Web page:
Fire serves as symbol again and again. After Willoughby’s suicide, Sam Rockwell plays the role of a lifetime as Dixon. Dixon was Willoughby’s protegee. He is grieving, too, for the only man in town who did not make fun of his denseness. Dixson’s  mother is the stereotyped racist ( Sandy Martin ). We come to understand him, and we champion his remarkable growth as a  person who shows  profound change for  the better.

Does grief kill empathy? An incredible nature visitation (or what I call the  fawn sequence ) tells us “No”. This film is quite an emotional ride.

 

“Irrational Man”

At seventy-nine,Woody Allen can no longer charm romantically inclined girls,so what does he do? Make fun of the romantic temperament,of course.

As writer and director,Allen does his wordplay thing, called antithesis. “Conservative ~in a liberal way” is how Jill,our smitten college senior,( Emma Stone) describes her philosophy teacher, Abe. ( Joaquin Phoenix) Murder as giving one meaning to live is Abe’s existential thought, “The perfect murder made me feel alive.” When Jill cites that Abe suffers from despair, he retorts drolly with “How comfy that would be”.

Joaquin Phoenix enters in a voiceover as Abe Lucas. He is in a late-model,gray Volvo entering a new campus setting in Newport. Abe is relaxed as he bonds with his philosophy students and ironically talks about “situational ethics”.Kant’s perfect world where there is no room for lying foreshadows Allen’s storyline,too. Kierkegaard’s “anxiety is the dizziness of freedom” meshes with Abe’s choices and moral posturings.With flask always at hand, Phoenix is so comfortable in the role that he often channels Woody’s mannerisms. This is funny and adds another layer of depth to the film. His definition of philosophy as verbal masturbation does not.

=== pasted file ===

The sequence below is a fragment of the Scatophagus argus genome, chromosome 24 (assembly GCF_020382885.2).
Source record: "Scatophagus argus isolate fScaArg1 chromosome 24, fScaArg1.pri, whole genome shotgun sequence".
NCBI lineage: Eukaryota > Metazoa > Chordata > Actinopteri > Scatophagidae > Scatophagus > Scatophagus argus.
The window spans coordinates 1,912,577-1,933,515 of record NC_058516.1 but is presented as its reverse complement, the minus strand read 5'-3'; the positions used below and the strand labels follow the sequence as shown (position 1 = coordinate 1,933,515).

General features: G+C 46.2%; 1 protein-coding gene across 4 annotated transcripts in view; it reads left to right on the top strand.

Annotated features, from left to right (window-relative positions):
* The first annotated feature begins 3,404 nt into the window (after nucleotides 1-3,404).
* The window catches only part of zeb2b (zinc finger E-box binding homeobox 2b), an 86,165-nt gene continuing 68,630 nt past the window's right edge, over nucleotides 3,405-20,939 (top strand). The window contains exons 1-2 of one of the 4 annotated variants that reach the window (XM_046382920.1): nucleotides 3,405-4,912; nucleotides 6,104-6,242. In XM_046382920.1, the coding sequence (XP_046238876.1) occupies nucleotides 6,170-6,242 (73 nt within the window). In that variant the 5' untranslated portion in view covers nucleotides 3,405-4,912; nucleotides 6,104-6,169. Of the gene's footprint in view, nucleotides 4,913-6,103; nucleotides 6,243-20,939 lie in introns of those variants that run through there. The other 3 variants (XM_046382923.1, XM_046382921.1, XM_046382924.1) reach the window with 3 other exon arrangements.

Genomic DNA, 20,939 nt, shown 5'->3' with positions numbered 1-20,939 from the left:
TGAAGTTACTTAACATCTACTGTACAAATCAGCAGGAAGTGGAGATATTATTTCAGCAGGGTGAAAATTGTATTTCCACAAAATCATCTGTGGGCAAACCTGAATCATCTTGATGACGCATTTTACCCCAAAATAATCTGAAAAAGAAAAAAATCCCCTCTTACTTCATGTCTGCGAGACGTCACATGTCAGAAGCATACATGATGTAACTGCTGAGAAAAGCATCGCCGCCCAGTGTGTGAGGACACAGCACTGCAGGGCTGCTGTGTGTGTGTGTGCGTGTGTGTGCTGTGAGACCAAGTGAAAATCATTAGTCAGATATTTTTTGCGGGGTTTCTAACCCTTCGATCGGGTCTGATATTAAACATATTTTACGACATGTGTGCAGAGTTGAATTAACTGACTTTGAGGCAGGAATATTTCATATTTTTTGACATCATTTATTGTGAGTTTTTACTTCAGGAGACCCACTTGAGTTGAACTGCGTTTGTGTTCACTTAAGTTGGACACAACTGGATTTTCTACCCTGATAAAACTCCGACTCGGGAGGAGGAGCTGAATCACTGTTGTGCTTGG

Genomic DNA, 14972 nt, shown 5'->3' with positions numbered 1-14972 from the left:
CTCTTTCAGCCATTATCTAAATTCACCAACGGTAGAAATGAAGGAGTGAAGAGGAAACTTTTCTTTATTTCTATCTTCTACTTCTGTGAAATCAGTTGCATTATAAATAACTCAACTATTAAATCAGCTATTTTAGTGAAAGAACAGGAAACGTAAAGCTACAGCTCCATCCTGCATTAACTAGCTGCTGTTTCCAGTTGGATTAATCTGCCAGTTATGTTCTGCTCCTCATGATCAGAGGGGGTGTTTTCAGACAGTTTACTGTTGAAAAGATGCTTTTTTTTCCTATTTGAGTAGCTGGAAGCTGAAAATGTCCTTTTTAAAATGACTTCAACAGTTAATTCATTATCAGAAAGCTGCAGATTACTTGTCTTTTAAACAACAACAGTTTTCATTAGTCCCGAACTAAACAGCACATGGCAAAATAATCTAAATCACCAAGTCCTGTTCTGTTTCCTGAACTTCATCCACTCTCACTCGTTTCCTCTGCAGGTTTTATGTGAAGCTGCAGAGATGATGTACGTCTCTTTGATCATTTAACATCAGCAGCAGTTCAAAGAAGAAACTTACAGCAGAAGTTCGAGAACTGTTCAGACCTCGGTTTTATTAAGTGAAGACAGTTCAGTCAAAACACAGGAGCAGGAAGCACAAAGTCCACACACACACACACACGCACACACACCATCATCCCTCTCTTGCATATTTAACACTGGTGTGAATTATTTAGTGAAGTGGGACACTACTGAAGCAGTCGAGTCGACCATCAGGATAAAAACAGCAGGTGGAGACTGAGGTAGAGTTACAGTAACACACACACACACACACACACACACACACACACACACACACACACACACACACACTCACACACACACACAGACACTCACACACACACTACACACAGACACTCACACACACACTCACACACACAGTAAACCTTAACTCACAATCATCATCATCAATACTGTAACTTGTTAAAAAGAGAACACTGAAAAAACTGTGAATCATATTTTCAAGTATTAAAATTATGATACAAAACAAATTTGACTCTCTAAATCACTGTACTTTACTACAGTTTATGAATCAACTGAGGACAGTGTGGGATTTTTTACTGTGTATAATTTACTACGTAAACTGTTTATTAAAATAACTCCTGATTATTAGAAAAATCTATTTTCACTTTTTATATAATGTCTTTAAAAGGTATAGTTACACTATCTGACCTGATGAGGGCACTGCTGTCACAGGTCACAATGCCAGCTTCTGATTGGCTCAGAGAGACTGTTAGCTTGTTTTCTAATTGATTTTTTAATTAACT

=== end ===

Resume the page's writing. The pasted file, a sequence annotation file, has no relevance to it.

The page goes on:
Emma Stone is equally as good as the besotted Jill. When she stares with her big blues and states,”I hate that you think I’m practical”, the audience gets that she is too romantic to throw away the risk of losing a boyfriend for dating her prof. Allen uses a second character voiceover to keep us guessing who is really “the irrational man”,student or teacher. Anyway, Jill sees Abe as a brilliant sufferer. She wears a new perfume on a restaurant date and sighs,”I love that you order for me.”

If Emily Dickinson is quoted as “drunk on air” then Woody is “drunk on music”. His film’s jazzy score is often more entertaining than the film’s action. Besides Abe imbibing non-stop on single malt Scotch, his colleague in the Science Dept. unscrews flasks just as fast. Parker Posey plays the screwable Rita. Initially,she has trouble making the character more than a caricature. As the film progresses,she warms up and plays a dreamy foil to Jill.
When Abe complains,”I can’t write. I can’t breathe”, Rita follows up with “I hope you are not going to send me out into the rain without sleeping with me.”Forthright and gossipy,her crackpot theory and mutual crush rattles Jill and allows for a neat story arc.

Sartre’s “Hell is other people” is shown when Abe sees no way to save himself but by killing the precocious Jill. The storyline is silly. The flashlight roll into the elevator memorable.The passive intellectual finding zest for life in murder is more cause for despair than for humor. Go with your instincts on this one. A dark cloud has crossed Woody’s moon and there is poison in the park.